For most royals, one coronation would be enough.
But not for King Charles III, sovereign of the United Kingdom of Great Britain and Northern Ireland. On Wednesday, he took part in a second ceremony in Scotland that bore all the regal trappings of a coronation, if not the same legal status.
Charles was presented with a scepter, sword of state and the crown first worn at a coronation by Mary Queen of Scots in 1543. He and Queen Camilla participated in a solemn religious service at St. Giles’ Cathedral, gazing at the ancient Stone of Destiny, used in the inauguration of Scottish kings. Afterward, a squadron of Royal Air Force jets streaked across the cerulean skies above Edinburgh’s royal mile.
Scotland has not been a kingdom since 1707, when the Act of Union brought it together with England. So, the rituals and pageantry that played out in the Scottish capital were ceremonial rather than statutory.
But they had deep political resonance in a proud land where pro-independence passions still run deep. Like his mother, Queen Elizabeth II, Charles is eager to assert his personal ties to Scotland, not just to win the support of Scots but also to bind them closer to the union. Elizabeth traveled to Edinburgh after her coronation in 1953 for a similar presentation of the Scottish crown jewels.
“This is all about trying to shore up the union, which was arguably one of Elizabeth’s great successes as monarch,” said Ed Owens, a royal historian. “The challenge for King Charles is that historically he’s been more closely associated with Wales, and polls have shown there’s no great love for him north of the border.”
Protesters brandishing black-and-yellow signs that said, “Not my King” were conspicuously visible along the parade route in Edinburgh. That was in stark contrast to coronation day in May in London, when the police rounded up members of an anti-monarchy group before they could assemble near Trafalgar Square.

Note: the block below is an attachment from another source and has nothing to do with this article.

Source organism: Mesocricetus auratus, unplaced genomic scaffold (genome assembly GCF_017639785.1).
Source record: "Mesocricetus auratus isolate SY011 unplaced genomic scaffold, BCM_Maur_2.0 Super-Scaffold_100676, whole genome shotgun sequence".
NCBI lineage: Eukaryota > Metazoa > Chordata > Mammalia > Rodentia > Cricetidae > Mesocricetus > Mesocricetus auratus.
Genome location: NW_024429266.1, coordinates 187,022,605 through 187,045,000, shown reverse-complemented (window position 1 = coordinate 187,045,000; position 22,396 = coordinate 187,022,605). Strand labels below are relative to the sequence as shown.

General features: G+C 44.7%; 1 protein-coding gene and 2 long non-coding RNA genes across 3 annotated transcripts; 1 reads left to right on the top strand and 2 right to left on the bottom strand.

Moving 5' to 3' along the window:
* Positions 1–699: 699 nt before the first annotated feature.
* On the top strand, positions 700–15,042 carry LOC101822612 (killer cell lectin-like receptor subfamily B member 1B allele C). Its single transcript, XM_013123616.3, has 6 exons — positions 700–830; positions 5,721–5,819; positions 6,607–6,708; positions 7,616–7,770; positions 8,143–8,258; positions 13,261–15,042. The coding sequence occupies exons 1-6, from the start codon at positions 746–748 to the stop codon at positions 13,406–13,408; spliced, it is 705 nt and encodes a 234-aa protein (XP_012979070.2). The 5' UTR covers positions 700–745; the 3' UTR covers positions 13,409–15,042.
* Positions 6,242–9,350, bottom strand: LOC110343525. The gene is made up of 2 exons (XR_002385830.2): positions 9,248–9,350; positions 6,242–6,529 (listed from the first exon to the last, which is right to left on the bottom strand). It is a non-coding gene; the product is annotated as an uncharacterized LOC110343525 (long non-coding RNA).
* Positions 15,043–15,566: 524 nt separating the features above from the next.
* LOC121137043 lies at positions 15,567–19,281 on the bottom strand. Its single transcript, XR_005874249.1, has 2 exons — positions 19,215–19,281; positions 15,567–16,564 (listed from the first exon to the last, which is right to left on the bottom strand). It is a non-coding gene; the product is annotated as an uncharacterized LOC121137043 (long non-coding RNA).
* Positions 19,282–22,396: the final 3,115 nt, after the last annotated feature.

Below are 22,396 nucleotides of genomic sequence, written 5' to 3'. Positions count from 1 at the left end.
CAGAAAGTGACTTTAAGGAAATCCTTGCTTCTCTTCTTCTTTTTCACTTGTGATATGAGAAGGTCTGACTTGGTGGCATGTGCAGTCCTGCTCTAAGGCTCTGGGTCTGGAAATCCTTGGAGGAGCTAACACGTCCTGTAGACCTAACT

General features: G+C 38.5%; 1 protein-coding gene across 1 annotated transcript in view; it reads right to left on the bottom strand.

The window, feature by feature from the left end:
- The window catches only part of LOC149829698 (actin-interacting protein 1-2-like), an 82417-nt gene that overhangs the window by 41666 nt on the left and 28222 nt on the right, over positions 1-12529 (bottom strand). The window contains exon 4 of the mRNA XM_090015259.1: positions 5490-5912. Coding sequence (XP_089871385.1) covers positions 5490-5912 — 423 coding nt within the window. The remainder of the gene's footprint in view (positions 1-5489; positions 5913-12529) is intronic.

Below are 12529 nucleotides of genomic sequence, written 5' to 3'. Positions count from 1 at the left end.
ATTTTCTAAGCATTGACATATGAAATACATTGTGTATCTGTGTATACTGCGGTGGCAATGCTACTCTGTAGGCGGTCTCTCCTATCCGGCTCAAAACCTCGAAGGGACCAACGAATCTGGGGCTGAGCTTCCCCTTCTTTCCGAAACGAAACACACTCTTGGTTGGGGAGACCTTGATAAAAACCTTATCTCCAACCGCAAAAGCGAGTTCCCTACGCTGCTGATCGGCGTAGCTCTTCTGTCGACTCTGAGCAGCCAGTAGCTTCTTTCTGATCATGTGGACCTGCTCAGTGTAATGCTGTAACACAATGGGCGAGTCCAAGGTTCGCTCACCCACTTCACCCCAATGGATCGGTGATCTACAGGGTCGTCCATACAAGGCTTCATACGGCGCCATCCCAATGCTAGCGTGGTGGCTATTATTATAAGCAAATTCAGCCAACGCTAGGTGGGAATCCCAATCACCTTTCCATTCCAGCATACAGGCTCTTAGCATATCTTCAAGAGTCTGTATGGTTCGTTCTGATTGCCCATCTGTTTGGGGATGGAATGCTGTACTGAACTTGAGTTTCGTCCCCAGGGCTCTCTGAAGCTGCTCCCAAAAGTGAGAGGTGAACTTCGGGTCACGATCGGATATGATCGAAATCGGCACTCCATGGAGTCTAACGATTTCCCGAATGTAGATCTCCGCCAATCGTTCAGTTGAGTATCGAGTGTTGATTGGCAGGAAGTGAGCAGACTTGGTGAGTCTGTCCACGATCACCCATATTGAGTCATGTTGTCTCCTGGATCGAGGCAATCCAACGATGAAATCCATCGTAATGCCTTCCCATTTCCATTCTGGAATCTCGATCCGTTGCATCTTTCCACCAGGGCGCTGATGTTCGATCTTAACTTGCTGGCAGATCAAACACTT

Charles left little to chance at the service. He and Camilla wore the ermine robes and plumed hats of the Order of Thistle, perhaps recalling his mother’s decision in 1953 to wear a businesslike dress and carry a handbag at the service, which offended some Scots, who viewed it as too casual.
Buckingham Palace reminded the news media that in 2007, Charles led investors in buying an endangered Scottish country estate, Dumfries House, which he then refurbished through his charitable foundation.
The service showcased a diverse Scotland but also one recently torn by political upheaval. Humza Yousaf, a son of Pakistani immigrants who rose to be first minister, gave the first reading, from the Old Testament. Mr. Yousaf took his post in March after Nicola Sturgeon, the long-serving leader of Scottish National Party, abruptly resigned.
The party, which has led the campaign to break away from the United Kingdom, spiraled into scandal. Last month, the police arrested Ms. Sturgeon in an investigation of the party’s finances, releasing her several hours later without charges. The crisis has set back the cause of Scottish independence, though polls show that nearly half the population still favors another independence referendum.
The last time Scots held such a referendum, in 2014, the queen played a subtle, but arguably significant, role in the outcome. Breaking from her usual silence on political issues, she urged Scots “to think very carefully about the future.” In the end, they voted 55 percent to 45 percent to stay part of the union.
Whatever their ambivalence about the monarchy, Scots by and large embraced Elizabeth. She spent her summers at her Highlands castle, Balmoral, and after she died there in September, huge crowds lined the route to bid her farewell as a hearse bore her coffin to Edinburgh. Her body lay in state in St. Giles’ in what amounted to a dress rehearsal for the state funeral in London.
Feelings for Charles are more mixed. In a recent poll by the research firm YouGov, 46 percent of respondents expressed a positive opinion about him, while 42 percent were negative. Nearly three-quarters said they did not care about the coronation in May, while only 46 percent said Britain should continue to be a monarchy. Forty percent preferred an elected head of state, while 14 percent said they did not know.
Still, the king seemed at ease during the service, which took heed of two of his prime causes: religious diversity and climate change. Jewish, Muslim, Hindu and Buddhist leaders offered blessings. The Right Rev. Sally Foster-Fulton, a South Carolina native who is the moderator of the General Assembly of the Church of Scotland, said the Scottish people would join Charles in working to save the planet for future generations.
“It is our duty to return it still singing and surging and bathing, not baking to a crisp,” she said, as Charles bowed his head.